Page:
Sergei Kirov
Sergei Kirov in his coffin.

According to Alexander Orlov: "Stalin decided to arrange for the assassination of Kirov and to lay the crime at the door of the former leaders of the opposition and thus with one blow do away with Lenin's former comrades. Stalin came to the conclusion that, if he could prove that Zinoviev and Kamenev and other leaders of the opposition had shed the blood of Kirov". Victor Kravchenko has pointed out: "Hundreds of suspects in Leningrad were rounded up and shot summarily, without trial. Hundreds of others, dragged from prison cells where they had been confined for years, were executed in a gesture of official vengeance against the Party's enemies. The first accounts of Kirov's death said that the assassin had acted as a tool of dastardly foreigners - Estonian, Polish, German and finally British. Then came a series of official reports vaguely linking Nikolayev with present and past followers of Trotsky, Zinoviev, Kamenev and other dissident old Bolsheviks."

Walter Duranty, the New York Times correspondent based in Moscow, was willing to accept this story. "The details of Kirov's assassination at first pointed to a personal motive, which may indeed have existed, but investigation showed that, as commonly happens in such cases, the assassin Nikolaiev had been made the instrument of forces whose aims were treasonable and political. A widespread plot against the Kremlin was discovered, whose ramifications included not merely former oppositionists but agents of the Nazi Gestapo. As the investigation continued, the Kremlin's conviction deepened that Trotsky and his friends abroad had built up an anti-Stalinist organisation in close collaboration with their associates in Russia, who formed a nucleus or centre around which gradually rallied divers elements of discontent and disloyalty. The actual conspirators were comparatively few in number, but as the plot thickened they did not hesitate to seek the aid of foreign enemies in order to compensate for the lack of popular support at home."

Robin Page Arnot, a member of the British Communist Party, also did his best to promote the theory that the conspiracy to kill Kirov had been led by Leon Trotsky: "In December 1934 one of the groups carried through the assassination of Sergei Mironovich Kirov, a member of the Political Bureau of the Central Committee of the Communist Party. Subsequent investigations revealed that behind the first group of assassins was a second group, an Organisation of Trotskyists headed by Zinoviev and Kamenev. Further investigations brought to light definite counter-revolutionary activities of the Rights (Bukharin-Rykov organisations) and their joint working with the Trotskyists."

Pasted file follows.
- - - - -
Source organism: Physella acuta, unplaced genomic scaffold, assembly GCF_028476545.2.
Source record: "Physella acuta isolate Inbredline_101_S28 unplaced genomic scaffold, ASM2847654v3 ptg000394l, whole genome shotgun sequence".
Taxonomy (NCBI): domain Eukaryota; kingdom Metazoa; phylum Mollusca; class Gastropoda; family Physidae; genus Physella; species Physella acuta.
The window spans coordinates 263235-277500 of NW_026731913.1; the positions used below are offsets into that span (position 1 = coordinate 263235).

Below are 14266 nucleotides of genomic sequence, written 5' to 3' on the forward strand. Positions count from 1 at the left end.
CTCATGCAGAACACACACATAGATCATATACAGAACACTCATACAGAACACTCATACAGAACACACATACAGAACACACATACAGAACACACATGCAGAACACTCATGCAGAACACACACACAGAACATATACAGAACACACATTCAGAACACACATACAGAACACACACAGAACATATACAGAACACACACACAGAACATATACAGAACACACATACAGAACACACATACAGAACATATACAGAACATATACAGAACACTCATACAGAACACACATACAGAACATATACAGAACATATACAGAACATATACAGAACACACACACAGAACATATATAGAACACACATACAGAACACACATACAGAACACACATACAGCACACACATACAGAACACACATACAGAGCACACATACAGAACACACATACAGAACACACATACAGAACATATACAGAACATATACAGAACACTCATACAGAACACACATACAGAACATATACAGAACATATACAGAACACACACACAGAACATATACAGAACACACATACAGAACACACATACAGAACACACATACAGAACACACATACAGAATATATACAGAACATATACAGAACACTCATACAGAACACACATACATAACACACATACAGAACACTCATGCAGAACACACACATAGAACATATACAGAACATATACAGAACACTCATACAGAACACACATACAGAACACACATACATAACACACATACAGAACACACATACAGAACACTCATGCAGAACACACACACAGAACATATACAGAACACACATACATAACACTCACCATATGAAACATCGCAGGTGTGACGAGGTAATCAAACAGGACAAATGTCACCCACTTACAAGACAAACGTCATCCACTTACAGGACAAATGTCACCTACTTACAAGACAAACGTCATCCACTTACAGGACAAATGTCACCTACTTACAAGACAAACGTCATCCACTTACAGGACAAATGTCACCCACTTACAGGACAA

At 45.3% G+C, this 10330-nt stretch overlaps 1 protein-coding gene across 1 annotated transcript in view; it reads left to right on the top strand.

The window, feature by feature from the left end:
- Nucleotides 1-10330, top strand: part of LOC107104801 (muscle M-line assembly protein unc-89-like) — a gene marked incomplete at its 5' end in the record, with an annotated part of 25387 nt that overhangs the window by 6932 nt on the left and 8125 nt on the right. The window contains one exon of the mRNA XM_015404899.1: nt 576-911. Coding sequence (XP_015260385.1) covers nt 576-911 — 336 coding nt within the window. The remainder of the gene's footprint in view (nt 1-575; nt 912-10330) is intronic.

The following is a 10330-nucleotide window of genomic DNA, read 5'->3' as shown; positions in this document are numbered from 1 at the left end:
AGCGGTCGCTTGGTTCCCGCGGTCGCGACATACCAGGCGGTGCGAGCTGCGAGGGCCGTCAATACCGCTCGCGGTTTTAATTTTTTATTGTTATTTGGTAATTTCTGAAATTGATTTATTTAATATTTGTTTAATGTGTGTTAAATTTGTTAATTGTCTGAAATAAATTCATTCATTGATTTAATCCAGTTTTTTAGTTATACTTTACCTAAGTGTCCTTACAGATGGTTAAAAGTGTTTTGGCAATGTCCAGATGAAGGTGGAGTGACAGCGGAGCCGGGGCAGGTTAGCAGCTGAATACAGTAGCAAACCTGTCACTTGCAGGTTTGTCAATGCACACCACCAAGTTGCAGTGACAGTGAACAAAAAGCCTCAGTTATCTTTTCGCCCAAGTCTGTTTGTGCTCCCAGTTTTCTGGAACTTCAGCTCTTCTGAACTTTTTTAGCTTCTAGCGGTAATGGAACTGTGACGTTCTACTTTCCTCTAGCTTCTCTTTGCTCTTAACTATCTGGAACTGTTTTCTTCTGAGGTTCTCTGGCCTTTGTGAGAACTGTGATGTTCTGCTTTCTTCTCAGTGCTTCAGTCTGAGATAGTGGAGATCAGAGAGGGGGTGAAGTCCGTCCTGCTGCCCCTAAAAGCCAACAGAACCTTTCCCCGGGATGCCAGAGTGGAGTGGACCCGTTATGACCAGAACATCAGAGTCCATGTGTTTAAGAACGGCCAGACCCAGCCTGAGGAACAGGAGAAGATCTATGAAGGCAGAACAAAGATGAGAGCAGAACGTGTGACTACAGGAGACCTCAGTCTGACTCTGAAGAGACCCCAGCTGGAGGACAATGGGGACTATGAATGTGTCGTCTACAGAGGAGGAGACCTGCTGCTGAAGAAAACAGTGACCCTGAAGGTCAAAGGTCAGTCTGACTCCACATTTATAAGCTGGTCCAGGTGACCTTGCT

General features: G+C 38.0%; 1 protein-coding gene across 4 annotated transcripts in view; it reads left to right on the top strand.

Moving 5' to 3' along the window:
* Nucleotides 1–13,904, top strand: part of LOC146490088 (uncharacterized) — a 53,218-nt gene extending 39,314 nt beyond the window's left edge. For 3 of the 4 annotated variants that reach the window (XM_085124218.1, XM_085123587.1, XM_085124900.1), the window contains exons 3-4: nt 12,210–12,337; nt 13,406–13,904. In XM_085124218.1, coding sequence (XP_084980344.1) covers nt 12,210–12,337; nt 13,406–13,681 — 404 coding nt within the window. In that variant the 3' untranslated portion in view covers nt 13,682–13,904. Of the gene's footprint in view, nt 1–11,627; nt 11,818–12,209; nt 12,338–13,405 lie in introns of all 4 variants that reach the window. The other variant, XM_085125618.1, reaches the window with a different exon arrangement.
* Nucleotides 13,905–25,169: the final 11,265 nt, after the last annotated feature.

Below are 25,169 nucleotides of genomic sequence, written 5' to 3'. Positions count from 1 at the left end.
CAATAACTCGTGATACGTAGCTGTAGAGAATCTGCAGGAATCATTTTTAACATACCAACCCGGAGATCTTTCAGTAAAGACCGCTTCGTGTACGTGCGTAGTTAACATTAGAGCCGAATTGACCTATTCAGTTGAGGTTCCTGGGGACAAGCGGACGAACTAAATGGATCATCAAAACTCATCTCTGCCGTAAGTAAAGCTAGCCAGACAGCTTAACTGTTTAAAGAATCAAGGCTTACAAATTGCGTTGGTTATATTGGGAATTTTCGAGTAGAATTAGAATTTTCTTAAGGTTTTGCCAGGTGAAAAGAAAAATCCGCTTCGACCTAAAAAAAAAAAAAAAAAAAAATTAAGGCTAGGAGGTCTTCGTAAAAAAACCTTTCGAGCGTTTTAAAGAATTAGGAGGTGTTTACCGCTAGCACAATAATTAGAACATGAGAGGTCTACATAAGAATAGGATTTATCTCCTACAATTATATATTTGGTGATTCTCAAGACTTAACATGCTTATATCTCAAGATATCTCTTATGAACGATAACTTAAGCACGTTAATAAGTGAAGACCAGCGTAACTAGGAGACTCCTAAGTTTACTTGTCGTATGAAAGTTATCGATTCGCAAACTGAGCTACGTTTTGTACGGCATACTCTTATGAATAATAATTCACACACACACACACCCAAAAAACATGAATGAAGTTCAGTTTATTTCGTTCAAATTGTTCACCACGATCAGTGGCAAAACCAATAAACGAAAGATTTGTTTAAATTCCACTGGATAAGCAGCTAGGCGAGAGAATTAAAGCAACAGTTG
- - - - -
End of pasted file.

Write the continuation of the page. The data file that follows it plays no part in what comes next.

© , September 1997 - April 2014

Primary Sources

(1) The Granat Encyclopaedia of the Russian Revolution was published by the Soviet government in 1924. The encyclopaedia included a collection of autobiographies and biographies of over two hundred people involved in the Russian Revolution. This included one written by Sergei Kirov.

The prison library was quite satisfactory, and in addition one was able to receive all the legal writings of the time. The only hindrances to study were the savage sentences of courts as a result of which tens of people were hanged. On many a night the solitary block of the Tomsk country prison echoed with condemned men shouting heart-rending farewells to life and their comrades as they were led away to execution. But in general, it was immeasurably easier to study in prison than as an underground militant at liberty.

(2) Alexander Orlov was a NKVD officer who escaped to the United States.

Stalin decided to arrange for the assassination of Kirov and to lay the crime at the door of the former leaders of the opposition and thus with one blow do away with Lenin's former comrades. Stalin came to the conclusion that, if he could prove that Zinoviev and Kamenev and other leaders of the opposition had shed the blood of Kirov, "the beloved son of the party", a member of the Politburo, he then would be justified in demanding blood for blood.